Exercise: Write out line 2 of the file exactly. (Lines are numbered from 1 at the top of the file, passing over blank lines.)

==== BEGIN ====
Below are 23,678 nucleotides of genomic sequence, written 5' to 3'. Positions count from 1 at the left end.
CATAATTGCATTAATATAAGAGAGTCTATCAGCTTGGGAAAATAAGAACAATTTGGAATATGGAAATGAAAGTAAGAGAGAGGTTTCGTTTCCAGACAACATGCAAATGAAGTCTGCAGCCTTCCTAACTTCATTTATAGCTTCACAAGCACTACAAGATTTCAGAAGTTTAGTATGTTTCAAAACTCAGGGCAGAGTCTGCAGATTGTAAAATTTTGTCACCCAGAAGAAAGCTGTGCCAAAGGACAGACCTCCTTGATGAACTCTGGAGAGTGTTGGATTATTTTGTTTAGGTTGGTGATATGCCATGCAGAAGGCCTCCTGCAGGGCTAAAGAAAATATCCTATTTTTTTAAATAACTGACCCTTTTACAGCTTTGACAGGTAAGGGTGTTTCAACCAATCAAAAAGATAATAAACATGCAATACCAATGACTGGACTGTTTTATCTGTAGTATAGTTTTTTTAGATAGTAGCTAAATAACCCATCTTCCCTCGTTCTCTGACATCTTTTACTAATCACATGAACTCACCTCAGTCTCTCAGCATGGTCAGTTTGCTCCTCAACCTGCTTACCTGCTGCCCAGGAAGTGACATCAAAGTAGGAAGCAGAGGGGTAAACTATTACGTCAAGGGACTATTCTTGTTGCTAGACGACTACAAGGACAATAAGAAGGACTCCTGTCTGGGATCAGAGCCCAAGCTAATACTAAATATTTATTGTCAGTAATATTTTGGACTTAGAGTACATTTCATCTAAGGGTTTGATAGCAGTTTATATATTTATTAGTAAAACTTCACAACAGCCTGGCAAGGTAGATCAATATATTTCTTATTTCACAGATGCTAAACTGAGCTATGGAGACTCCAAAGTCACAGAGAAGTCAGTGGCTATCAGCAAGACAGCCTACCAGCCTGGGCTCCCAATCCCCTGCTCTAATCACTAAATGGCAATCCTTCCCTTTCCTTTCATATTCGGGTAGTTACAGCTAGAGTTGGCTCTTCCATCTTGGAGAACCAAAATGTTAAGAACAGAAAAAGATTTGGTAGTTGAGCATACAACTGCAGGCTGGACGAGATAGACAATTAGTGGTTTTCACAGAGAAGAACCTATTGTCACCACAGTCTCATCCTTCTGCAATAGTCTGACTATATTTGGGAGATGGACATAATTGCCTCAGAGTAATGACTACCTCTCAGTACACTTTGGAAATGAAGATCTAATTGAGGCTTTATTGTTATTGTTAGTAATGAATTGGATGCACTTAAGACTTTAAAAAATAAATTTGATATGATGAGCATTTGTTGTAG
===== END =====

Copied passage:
CATAATTGCATTAATATAAGAGAGTCTATCAGCTTGGGAAAATAAGAACAATTTGGAATATGGAAATGAAAGTAAGAGAGAGGTTTCGTTTCCAGACAACATGCAAATGAAGTCTGCAGCCTTCCTAACTTCATTTATAGCTTCACAAGCACTACAAGATTTCAGAAGTTTAGTATGTTTCAAAACTCAGGGCAGAGTCTGCAGATTGTAAAATTTTGTCACCCAGAAGAAAGCTGTGCCAAAGGACAGACCTCCTTGATGAACTCTGGAGAGTGTTGGATTATTTTGTTTAGGTTGGTGATATGCCATGCAGAAGGCCTCCTGCAGGGCTAAAGAAAATATCCTATTTTTTTAAATAACTGACCCTTTTACAGCTTTGACAGGTAAGGGTGTTTCAACCAATCAAAAAGATAATAAACATGCAATACCAATGACTGGACTGTTTTATCTGTAGTATAGTTTTTTTAGATAGTAGCTAAATAACCCATCTTCCCTCGTTCTCTGACATCTTTTACTAATCACATGAACTCACCTCAGTCTCTCAGCATGGTCAGTTTGCTCCTCAACCTGCTTACCTGCTGCCCAGGAAGTGACATCAAAGTAGGAAGCAGAGGGGTAAACTATTACGTCAAGGGACTATTCTTGTTGCTAGACGACTACAAGGACAATAAGAAGGACTCCTGTCTGGGATCAGAGCCCAAGCTAATACTAAATATTTATTGTCAGTAATATTTTGGACTTAGAGTACATTTCATCTAAGGGTTTGATAGCAGTTTATATATTTATTAGTAAAACTTCACAACAGCCTGGCAAGGTAGATCAATATATTTCTTATTTCACAGATGCTAAACTGAGCTATGGAGACTCCAAAGTCACAGAGAAGTCAGTGGCTATCAGCAAGACAGCCTACCAGCCTGGGCTCCCAATCCCCTGCTCTAATCACTAAATGGCAATCCTTCCCTTTCCTTTCATATTCGGGTAGTTACAGCTAGAGTTGGCTCTTCCATCTTGGAGAACCAAAATGTTAAGAACAGAAAAAGATTTGGTAGTTGAGCATACAACTGCAGGCTGGACGAGATAGACAATTAGTGGTTTTCACAGAGAAGAACCTATTGTCACCACAGTCTCATCCTTCTGCAATAGTCTGACTATATTTGGGAGATGGACATAATTGCCTCAGAGTAATGACTACCTCTCAGTACACTTTGGAAATGAAGATCTAATTGAGGCTTTATTGTTATTGTTAGTAATGAATTGGATGCACTTAAGACTTTAAAAAATAAATTTGATATGATGAGCATTTGTTGTAG